New Frontier owes much of it's success to a sincere and indulgent take on the characters, that pays worthy homage to the days of old, but does so with a modern sensibility that takes full advantage of the development of comic book story telling techniques, and streamlines it all into an exciting, vignette styled sequential read.
The characters all benefit from fifty years of hindsight, strong in characterization, and instantly recognisable to most modern readers, despite the nostalgia slant. Batman appears; paranoid and solitary in a fashion more familiar to the last twenty years of the character. Likewise, Wonder Woman is far from a timid bondage queen, more akin to today's Wonder Woman, strong and certain in her actions -- a true warrior princess, ready to strike with uncompromising justice!
Many regard it for it's spine as a strong Hal Jordan story, but while you wouldn't know it from this site, but I'm a big Martian Manhunter fan. I think his portions of the story, particularly his interactions as a Gotham City detective, are the most pleasure I took from it. In a lot of ways it harkens back to one of my favourite stories from a 1988 issue of Secret Origins, that retells a similar period in Martian Manhunter's life through a very stylized style that echoes the three panel format here, and the type written monologue.
All in all New Frontier is a great read, that goes to lengths to remind us in a time of numerical restarts and character revamps, that the classics don't tarnish. As much as we all desire change, no one can rightly say that a Batman or a Superman is just a cape. These characters, human or otherwise, are legends!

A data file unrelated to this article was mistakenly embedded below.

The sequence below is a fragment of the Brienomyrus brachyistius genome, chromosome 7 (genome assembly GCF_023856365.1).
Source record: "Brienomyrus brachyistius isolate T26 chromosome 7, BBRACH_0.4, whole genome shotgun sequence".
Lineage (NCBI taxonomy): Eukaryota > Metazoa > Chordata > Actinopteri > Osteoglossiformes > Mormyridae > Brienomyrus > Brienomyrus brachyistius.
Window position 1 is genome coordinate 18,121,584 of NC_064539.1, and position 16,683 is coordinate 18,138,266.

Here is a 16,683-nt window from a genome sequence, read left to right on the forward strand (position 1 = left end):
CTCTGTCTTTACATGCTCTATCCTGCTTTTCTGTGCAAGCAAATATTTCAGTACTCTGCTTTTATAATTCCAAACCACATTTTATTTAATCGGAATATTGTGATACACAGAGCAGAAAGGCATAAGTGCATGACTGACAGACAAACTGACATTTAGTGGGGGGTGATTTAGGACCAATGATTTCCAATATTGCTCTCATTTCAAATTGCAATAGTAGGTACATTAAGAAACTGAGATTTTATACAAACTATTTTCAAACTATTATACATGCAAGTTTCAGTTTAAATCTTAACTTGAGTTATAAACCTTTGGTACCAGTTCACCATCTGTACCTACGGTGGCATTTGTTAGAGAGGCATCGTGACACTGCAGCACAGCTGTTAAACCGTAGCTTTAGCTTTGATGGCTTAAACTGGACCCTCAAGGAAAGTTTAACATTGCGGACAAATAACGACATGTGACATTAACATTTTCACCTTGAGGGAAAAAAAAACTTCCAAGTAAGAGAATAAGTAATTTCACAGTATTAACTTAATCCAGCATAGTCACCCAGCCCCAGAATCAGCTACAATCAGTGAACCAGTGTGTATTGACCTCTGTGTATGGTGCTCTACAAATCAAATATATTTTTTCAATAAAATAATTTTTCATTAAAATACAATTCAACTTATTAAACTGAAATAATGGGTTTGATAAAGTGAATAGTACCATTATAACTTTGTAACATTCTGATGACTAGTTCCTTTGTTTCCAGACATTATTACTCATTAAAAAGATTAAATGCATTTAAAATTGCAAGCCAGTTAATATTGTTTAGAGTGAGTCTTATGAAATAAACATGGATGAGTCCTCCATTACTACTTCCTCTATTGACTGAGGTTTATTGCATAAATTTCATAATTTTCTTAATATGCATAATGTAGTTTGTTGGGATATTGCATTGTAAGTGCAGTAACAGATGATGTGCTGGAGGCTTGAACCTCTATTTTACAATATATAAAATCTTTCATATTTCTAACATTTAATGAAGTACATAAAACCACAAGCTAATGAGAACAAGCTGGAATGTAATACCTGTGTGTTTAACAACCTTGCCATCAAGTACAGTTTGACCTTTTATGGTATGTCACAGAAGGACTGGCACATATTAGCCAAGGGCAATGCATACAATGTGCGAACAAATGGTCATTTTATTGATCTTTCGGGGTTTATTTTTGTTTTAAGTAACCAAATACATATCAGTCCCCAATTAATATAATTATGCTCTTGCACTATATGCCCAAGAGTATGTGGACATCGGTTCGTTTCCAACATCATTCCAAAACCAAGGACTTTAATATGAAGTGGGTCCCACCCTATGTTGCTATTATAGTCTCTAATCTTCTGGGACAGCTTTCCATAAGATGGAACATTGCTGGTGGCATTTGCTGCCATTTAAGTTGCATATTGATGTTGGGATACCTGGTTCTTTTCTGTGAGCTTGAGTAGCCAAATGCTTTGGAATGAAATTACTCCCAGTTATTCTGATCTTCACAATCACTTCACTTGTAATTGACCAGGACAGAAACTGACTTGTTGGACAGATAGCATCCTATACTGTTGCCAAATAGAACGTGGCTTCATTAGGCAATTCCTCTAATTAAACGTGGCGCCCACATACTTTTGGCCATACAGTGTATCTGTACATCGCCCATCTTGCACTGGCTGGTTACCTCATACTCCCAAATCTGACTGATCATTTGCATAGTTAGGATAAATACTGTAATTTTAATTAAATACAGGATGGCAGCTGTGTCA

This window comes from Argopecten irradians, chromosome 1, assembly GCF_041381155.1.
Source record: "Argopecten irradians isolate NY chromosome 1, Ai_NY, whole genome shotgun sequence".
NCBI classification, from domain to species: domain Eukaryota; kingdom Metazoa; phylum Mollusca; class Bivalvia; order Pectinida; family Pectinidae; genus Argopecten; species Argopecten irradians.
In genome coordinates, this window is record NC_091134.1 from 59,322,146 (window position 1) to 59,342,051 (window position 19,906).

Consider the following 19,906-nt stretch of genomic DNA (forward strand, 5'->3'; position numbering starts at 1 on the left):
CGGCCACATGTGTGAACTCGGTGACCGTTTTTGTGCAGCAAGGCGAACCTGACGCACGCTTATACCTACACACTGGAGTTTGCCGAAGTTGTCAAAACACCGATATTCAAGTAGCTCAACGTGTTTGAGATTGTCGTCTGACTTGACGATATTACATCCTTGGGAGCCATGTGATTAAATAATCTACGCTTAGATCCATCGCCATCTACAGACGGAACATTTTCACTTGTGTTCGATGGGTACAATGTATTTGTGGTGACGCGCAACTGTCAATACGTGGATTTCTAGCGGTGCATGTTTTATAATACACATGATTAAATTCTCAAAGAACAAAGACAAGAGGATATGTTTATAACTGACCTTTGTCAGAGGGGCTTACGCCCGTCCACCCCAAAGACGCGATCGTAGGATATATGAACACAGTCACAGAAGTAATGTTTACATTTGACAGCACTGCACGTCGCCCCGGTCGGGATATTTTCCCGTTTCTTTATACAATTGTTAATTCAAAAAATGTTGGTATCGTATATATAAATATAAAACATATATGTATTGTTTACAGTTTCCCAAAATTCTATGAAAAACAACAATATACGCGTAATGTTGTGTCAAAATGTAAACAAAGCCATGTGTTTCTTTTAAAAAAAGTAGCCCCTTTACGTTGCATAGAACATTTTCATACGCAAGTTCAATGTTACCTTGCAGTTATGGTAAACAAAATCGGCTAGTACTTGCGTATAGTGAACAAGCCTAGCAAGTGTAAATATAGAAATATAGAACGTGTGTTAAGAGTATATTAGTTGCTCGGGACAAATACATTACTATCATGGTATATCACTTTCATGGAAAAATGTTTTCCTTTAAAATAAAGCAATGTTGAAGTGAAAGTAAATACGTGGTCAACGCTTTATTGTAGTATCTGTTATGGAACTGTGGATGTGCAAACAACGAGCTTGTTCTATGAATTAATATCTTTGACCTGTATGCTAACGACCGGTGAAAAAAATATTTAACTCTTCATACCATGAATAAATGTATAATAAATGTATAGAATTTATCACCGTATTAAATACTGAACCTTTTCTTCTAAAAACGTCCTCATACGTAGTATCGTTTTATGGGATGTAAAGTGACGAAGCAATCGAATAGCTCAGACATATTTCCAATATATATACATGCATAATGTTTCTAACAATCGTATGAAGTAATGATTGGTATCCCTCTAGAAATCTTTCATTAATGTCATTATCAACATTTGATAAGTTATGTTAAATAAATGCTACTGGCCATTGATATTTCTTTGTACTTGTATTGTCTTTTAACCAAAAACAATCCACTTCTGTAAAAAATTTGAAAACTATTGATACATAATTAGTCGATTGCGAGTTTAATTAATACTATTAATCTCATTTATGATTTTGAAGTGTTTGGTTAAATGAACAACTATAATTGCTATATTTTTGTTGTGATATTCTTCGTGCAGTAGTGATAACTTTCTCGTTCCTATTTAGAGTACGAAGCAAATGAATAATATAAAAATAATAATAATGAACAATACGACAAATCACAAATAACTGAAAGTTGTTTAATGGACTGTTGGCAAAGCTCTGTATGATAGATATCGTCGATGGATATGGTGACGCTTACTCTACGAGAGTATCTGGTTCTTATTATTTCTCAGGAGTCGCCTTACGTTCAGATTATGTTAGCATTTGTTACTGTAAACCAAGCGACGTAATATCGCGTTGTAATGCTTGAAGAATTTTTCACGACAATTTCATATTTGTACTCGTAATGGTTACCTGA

I'm looking forward a great deal to the animated feature, and if you weren't aware or interested previously, hopefully this little entry has provided a teaser to whet your apetite. I think it's going to be a blast, with an interesting cast of voice talent, including Neil Patrick Harris as Barry Allen/The Flash.
I can't say I've ever thought of The Flash as sounding that shade of young, but I don't doubt the competence of Harris' acting ability, and this is a younger period for the Flash. Ugh, I could start ranting and raving about "my" Flash and all the different Flashes, and that would be very topical given recent events with Bart Allen, but I think I'll leave that for another day.
The Fight: 4 The Issue: 7
[The greatest triumph in straight superhero storytelling of the last decade. A must-read for anyone comfortable with the genre. Technicolour, character and action like you won't find it anywhere else. Brilliant!]